Last night, President Donald Trump gave his first address to a joint session of Congress.
Note that it wasn’t technically a “State of the Union” — starting with Ronald Reagan, presidents have avoided giving an official State of the Union address for their first speech to Congress. Instead, they deliver a speech that amounts to the same thing, while avoiding taking credit (or blame) for the previous president’s actions.
Trump’s speech differed from his predecessors’ in this respect, while also touching on the usual topics for a State of the Union address, including national security, healthcare, infrastructure, and job creation. In doing so, he uttered a number of demonstrably inaccurate assertions, many of them linchpins of his campaign.
For example, he said:
Ninety-four million Americans are out of the labor force. …More than 1 in 5 people in their prime working years are not working.
This hearkens back to his claim, during the campaign, that the unemployment rate could be as high as 42 percent.
“The unemployment number, as you know, is totally fiction,” Trump said. “If you look for a job for six months and then you give up, they consider you give up [sic]. You just give up. You go home. You say, ‘Darling, I can’t get a job.’ They consider you statistically employed. It’s not the way. But don’t worry about it because it’s going to take care of itself pretty quickly.”
In fact, that’s not how the Bureau of Labor Statistics measures unemployment. As Gina Belli explained in an earlier Career News post, the only way this number could be considered close to accurate is if you consider all Americans who are not working unemployed.
The only way Trump's numbers could be considered close to accurate is if you consider all Americans who are not working unemployed.Click To Tweet
The 94 million figure includes any American age 16 and over who isn’t institutionalized and who isn’t either working or actively looking for work. In other words, the figure includes a lot of people who wouldn’t be expected to be working, or who are engaged in other worthy pursuits.
For instance, the figure includes retirees, high school students over 16, undergraduate and graduate students, stay-at-home parents, disabled people, adults who are engaged in full-time education or training, and even trust-fund kids and those wealthy enough to be living off investments. Put it all together and this is not a trivial group of people.
The Participation Decline Among Prime-Age Workers
What is true is that the labor force participation rate among prime-age workers has been in decline for some time. During Obama’s presidency, the rate declined from 65.7 percent (in 2009) to 62.7 percent (in 2016). Less certain: why exactly these workers are not participating.
Economists have posited several explanations, including:
An Aging Population … But Not the Way You Think
The baby boomers are at retirement age, but that wouldn’t explain why prime-age workers are dropping out of the labor force. However, the workforce itself may be getting older, because more workers are attending college prior to beginning their careers.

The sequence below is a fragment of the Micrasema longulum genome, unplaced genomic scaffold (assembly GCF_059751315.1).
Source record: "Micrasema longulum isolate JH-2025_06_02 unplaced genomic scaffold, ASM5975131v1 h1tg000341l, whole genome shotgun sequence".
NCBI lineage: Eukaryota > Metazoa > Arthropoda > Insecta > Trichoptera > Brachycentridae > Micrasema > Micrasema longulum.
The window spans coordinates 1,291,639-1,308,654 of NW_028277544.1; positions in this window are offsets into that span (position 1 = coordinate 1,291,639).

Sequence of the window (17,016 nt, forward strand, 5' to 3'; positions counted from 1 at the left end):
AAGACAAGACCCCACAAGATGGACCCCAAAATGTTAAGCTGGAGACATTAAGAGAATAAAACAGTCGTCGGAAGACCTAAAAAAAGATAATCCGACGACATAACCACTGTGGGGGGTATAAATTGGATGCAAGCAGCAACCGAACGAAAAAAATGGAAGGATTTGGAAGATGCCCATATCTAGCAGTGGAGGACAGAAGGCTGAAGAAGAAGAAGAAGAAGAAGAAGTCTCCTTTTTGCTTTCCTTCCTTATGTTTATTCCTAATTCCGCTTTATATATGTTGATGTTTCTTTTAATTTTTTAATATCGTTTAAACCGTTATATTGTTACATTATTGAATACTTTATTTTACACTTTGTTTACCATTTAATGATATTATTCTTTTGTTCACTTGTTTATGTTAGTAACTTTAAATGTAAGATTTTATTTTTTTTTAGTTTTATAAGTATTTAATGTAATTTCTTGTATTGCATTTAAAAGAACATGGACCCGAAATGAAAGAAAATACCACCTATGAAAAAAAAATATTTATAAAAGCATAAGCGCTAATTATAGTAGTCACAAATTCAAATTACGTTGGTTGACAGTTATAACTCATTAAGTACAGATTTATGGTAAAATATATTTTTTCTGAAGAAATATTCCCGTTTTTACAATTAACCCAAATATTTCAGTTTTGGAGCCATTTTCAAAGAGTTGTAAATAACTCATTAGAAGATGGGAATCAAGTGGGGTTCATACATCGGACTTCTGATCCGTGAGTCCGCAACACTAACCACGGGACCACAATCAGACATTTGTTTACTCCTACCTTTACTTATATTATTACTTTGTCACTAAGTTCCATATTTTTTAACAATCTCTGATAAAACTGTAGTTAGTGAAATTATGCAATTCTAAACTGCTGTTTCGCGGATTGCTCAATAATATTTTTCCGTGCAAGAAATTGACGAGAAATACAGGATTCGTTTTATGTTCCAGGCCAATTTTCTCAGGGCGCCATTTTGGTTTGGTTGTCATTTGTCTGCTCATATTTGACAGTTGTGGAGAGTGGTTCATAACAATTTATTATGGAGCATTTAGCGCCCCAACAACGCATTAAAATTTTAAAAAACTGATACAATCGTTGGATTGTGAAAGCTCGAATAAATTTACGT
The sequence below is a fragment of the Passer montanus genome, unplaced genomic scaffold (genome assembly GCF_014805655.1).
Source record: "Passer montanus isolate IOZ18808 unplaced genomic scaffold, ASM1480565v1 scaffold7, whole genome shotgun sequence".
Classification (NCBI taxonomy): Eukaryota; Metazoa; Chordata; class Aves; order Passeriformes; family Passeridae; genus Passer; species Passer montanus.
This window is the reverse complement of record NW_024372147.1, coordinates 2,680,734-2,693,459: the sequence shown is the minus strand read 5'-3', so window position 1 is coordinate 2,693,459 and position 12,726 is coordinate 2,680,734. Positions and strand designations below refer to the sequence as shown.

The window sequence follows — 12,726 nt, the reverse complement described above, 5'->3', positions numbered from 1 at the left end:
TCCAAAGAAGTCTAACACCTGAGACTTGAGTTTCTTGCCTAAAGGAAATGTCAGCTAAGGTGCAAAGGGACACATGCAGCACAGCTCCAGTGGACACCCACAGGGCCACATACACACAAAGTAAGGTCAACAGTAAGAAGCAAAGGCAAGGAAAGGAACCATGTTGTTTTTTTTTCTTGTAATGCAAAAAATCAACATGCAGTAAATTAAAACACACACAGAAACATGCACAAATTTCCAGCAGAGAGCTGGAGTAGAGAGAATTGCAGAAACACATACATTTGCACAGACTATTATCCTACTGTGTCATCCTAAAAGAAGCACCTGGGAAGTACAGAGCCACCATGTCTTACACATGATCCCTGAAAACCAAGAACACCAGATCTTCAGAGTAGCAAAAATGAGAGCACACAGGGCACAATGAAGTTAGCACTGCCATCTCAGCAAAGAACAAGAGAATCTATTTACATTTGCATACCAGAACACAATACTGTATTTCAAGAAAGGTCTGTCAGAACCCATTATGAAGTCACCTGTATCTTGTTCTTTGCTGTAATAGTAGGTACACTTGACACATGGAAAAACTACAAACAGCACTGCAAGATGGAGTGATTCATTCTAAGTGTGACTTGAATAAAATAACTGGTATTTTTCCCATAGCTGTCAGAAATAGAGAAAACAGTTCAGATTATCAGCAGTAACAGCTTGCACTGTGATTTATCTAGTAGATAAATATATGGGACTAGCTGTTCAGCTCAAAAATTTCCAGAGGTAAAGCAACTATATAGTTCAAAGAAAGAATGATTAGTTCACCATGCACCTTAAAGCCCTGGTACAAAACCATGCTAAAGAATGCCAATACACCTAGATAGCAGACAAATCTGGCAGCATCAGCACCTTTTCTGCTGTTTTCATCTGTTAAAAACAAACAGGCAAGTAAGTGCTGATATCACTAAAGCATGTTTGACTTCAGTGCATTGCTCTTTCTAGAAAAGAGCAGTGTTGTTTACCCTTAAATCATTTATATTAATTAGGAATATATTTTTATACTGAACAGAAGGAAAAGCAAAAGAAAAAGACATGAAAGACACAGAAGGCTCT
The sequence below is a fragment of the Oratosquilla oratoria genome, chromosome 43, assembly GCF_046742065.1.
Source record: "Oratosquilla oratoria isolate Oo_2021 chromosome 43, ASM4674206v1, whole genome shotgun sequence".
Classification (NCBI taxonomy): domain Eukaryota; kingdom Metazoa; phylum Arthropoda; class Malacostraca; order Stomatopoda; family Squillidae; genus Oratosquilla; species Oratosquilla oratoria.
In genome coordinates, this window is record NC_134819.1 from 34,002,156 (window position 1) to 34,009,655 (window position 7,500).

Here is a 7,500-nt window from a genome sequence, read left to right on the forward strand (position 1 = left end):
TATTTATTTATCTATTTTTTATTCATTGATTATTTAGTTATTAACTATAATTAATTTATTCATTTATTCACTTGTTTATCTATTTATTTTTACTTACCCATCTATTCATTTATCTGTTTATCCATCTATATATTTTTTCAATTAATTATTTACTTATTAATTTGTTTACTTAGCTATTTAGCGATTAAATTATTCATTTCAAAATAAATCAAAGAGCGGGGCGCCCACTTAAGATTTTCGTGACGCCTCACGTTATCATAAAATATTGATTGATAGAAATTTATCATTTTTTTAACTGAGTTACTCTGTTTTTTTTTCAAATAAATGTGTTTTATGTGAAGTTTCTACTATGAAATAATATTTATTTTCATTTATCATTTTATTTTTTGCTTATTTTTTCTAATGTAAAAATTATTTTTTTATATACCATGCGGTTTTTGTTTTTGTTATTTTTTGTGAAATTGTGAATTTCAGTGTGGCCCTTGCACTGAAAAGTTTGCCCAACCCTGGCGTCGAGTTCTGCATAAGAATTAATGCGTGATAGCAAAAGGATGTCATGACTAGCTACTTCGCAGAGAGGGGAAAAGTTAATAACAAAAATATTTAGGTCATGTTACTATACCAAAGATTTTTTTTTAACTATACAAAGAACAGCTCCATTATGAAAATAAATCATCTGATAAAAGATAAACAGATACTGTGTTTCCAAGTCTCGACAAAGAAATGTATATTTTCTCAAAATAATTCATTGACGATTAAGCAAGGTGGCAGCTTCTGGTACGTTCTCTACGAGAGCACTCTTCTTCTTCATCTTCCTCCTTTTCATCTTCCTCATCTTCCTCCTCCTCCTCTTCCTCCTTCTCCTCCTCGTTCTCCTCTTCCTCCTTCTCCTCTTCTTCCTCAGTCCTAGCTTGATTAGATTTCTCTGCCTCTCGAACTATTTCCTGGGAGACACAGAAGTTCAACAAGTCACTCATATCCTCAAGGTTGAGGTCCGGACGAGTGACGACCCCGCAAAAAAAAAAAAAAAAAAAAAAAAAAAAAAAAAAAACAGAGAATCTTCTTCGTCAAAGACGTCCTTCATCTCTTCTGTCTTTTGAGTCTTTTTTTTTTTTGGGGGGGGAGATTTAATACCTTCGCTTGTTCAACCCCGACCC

From The Washington Post:
According to a recent paper (pdf) from the Urban Institute, the rate of labor force exit is actually lower than it was in the aftermath of the 2001 recession. That is, labor force drop-outs aren’t the big story here.
Instead, the report notes, what’s happening is that workers aren’t entering the labor force at the same rates they used to. That’s especially true for women, who are much less likely to enter the labor force today than they were in 2002 and 2003. Many are deciding to stay at home to raise the kids or enrolling in school instead.
This is the factor that’s of greatest concern. It would obviously be a big problem for the economy and workers if the declining participation rate were due mostly to workers losing their jobs and then dropping out of the workforce for good.
However, research from the St. Louis Fed suggests that far from being a stable population of permanent dropouts from the labor force, discouraged workers ebb and flow: “…most discouraged workers do not stay in that category too long. That is, members of the working-age population flow in and out of the discouraged worker category rather frequently.”
“As for the reason why prime-age male participation is falling, particularly for those with no more than a high school education, [Federal Reserve Vice Chairman Stanley] Fischer said there’s a number of possibilities,” writes Steve Goldstein at MarketWatch. “He said some economists have said disability insurance and public assistance income has played a role, while others point out a decline in demand for lower-skilled labor, which is evidenced by the steep drop in wages in comparison with college graduates.”
If this is correct, technology and globalization — which displace lower skilled workers more quickly and at greater rates than higher skilled ones — would be to blame. That’s a potential opportunity for Trump, but only if his argument about the detrimental effects of trade agreements holds. If, as many economists believe, robots are replacing human workers, it will take more than rewriting NAFTA — or rolling back coal regulations — to make an impact for workers.
Tell Us What You Think
What’s your take on the declining labor force participation rate and the best way to improve it? We want to hear from you. Tell us your thoughts in the comments or join the conversation on Twitter.